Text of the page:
A House bill intended to prevent the pension system from picking up the cost of pension-spiking by well-paid state and local officials passed its first committee vote Wednesday with little debate and no opposition.
House Bill 1195 was filed last week to curb the kind of pension increases revealed in a recent News & Observer series, Checks Without Balances, that showed how four community college presidents were able to boost their pensions by getting their boards to convert housing allowances, annuity payments and other perks into salary as they neared retirement. One of the presidents could see his pension grow by an additional $52,000 a year by converting accrued perks.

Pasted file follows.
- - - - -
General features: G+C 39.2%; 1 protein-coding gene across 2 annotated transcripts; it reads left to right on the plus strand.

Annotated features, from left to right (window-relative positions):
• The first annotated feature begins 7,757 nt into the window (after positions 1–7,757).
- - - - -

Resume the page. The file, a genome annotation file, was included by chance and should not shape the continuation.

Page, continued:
The legislation sets a cap on pensions for those employees making $100,000 or more by calculating how much they had paid into the system plus interest typically earned on those contributions. Any amount over that would have to be paid by the state or local government agency that employee worked for. The pension system would no longer subsidize that cost.
“They are free to do it if they want to,” said Rep. Jeff Collins, a Rocky Mount Republican. “They just have to ante up the money to do it.”
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The bill also returns the vesting period for state employees and teachers to join the pension system from 10 years to five years, and allows state and local employees who leave before they become vested in the system to collect their contributions plus interest.
The bill passed the House State Personnel Committee by unanimous vote and was sent to the House Appropriations Committee. Since this is the legislature’s short session, rules may require the bill to be included as a provision in the final budget to become law.